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Just How Much Radiation did the Fukushima Plant Leak?

Posted By Arnold & Itkin || 15-Apr-2013

Ever since an earthquake and tsunami caused the Japanese nuclear power plant Fukushima Dai-Ichi to meltdown, the world has watched and wondered just how much radiation leaked into the surrounding water and soil. Now, the Tokyo Electric Power Co. (TEPCO) is saying that, two years after the initial meltdown, thousands of gallons of highly radioactive water has leaked from an underground pool at the plant, potentially seeping into the already contaminated soil.

According to TEPCO’s best estimates, about 120 tons (32,280 gallons) of radioactive water escaped from an underground holding pool; company spokesman Daisuke Hirose was, however, unsure just how much of that contaminated water soaked into the soil. Hirose said TEPCO plans to pump the water that stayed put into other underground pools by April 9; they do have fears that “a small quantity” of radioactive water may be leaking from another tank as well.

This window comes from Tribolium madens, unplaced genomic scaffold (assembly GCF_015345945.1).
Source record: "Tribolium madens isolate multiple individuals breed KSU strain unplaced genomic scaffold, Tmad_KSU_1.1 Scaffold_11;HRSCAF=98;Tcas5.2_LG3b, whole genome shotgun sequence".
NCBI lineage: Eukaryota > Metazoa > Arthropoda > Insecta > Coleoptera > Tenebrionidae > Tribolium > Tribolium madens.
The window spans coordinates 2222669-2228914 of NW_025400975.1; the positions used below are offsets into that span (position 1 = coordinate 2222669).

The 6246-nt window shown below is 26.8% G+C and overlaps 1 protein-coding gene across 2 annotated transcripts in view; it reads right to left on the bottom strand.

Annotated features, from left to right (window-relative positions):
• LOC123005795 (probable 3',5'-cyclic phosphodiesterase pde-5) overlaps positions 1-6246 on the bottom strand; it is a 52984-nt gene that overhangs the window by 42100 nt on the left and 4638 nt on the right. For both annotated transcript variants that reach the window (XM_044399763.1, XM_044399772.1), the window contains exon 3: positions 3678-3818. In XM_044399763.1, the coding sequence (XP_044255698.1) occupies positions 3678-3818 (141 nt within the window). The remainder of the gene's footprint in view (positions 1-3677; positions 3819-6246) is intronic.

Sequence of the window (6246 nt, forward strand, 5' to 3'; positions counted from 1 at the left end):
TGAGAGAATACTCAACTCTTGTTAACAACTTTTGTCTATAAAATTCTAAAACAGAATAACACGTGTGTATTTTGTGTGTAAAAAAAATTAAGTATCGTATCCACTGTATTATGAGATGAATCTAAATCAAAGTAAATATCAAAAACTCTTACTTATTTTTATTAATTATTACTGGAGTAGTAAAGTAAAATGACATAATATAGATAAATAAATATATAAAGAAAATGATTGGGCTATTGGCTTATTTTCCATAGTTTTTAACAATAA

The leak is just the latest misstep in the efforts to stabilize the plant that began after the March 2011 natural disaster triggered the worst nuclear crisis in 25 years. In its ongoing efforts, Tepco continually injects water into damaged reactors to cool them, then storing that water in underground collection pools; the water from these efforts, some of which has leaked, contains about 710 billion becquerels of radiation. That makes this leak the worst release of radiation since the facility achieved stability through cold shutdown in December 2011, according to Hirose.

Hirose also said that the leakage is unlikely to have reached the ocean since the defective underground pool is about 800 meters (0.5 mile) away from the tank. Even so, Hirose said that Tepco is investigating the cause of the leak.

Other incidents have hampered the stabilizing process at the contaminated plant; on April 5, a cooling system for one of the spent fuel pools temporarily stopped, and the plant lost power on March 18 after a rat caused an electrical short-circuit.

According to the most recently collected data, about 276,000 tons of highly radioactive water is stored in tanks at the Fukushima plant. With that amount of deadly fluid on site, any future incidents have the potential to cause yet another deadly disaster.

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